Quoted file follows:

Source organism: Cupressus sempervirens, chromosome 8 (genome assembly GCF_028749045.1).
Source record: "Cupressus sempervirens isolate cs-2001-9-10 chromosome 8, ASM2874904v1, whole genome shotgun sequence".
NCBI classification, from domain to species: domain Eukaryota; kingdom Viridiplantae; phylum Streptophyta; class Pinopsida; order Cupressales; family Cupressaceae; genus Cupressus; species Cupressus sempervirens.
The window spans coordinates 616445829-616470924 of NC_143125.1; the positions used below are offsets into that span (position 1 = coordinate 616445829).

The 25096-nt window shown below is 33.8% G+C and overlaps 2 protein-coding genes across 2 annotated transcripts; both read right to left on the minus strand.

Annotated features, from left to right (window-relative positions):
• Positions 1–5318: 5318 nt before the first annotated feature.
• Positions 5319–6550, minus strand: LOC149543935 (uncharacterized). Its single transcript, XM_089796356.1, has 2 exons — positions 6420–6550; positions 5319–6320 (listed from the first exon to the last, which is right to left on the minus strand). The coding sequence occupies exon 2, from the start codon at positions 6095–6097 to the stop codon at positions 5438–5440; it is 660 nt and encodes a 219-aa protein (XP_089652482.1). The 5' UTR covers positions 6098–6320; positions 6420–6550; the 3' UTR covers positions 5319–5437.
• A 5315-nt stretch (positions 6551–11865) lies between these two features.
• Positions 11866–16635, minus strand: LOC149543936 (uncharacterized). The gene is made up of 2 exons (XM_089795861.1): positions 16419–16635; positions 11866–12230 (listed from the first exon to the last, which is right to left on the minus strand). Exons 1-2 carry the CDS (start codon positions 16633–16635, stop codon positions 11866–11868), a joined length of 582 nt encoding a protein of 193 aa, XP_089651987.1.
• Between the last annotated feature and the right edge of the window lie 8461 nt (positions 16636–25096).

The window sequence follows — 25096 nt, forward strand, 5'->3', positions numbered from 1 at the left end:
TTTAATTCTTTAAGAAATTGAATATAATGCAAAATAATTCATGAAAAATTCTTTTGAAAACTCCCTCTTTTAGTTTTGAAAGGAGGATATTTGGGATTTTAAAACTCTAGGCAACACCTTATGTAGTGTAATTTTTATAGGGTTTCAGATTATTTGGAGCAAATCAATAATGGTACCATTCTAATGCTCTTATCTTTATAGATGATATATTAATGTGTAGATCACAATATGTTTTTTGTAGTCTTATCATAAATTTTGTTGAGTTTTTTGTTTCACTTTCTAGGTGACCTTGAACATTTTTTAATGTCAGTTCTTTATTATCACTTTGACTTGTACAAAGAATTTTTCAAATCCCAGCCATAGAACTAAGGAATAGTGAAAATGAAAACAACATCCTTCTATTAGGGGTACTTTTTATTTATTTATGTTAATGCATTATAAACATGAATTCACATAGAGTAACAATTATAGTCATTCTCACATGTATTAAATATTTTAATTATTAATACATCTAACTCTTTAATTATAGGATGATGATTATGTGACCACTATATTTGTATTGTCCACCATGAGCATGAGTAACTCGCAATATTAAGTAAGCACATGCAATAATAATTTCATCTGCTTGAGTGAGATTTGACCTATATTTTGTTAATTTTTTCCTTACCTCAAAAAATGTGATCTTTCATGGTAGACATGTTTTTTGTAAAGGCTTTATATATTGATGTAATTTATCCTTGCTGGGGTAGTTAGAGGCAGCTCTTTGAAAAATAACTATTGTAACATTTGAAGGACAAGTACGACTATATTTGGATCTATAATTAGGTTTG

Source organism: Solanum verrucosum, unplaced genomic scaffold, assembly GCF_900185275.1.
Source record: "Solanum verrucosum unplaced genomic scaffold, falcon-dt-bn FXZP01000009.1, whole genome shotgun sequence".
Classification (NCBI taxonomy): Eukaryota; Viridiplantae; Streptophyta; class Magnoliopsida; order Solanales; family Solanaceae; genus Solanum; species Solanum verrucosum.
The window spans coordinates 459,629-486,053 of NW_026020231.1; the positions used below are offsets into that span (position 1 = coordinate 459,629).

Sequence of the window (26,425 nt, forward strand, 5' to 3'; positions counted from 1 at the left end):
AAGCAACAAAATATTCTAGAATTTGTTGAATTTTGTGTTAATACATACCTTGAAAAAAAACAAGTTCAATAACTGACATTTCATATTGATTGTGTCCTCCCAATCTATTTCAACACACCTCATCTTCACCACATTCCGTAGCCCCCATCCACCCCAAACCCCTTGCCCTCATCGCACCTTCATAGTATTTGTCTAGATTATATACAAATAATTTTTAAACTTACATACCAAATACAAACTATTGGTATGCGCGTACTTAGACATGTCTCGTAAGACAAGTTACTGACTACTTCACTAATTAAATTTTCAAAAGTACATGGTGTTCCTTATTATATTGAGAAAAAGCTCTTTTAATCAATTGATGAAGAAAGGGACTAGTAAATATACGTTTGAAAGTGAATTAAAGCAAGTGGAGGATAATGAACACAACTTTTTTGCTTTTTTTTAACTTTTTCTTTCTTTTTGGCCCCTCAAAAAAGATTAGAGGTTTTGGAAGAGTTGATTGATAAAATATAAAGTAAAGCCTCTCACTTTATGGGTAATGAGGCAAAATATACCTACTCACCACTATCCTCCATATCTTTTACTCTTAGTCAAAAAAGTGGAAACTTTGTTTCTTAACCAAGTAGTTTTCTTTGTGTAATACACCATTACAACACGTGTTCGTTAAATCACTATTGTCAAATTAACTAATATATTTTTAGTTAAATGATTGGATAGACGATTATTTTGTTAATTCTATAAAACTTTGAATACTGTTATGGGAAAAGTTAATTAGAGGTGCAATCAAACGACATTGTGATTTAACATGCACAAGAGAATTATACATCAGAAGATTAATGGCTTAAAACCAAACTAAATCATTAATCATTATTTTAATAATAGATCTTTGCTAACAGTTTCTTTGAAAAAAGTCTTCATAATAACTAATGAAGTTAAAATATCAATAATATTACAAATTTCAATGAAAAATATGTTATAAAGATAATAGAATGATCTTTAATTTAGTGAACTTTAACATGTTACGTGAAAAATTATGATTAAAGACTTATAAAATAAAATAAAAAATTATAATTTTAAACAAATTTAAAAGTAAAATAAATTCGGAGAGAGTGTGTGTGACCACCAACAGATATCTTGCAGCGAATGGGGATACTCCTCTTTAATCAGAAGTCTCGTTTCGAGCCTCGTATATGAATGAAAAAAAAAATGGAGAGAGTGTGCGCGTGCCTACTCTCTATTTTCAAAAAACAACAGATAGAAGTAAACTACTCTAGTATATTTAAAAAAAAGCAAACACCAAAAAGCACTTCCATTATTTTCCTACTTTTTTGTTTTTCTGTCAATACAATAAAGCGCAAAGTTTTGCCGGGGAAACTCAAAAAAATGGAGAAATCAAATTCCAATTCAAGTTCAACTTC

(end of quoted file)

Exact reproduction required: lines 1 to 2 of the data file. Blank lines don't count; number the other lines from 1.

Source organism: Cupressus sempervirens, chromosome 8 (genome assembly GCF_028749045.1).
Source record: "Cupressus sempervirens isolate cs-2001-9-10 chromosome 8, ASM2874904v1, whole genome shotgun sequence".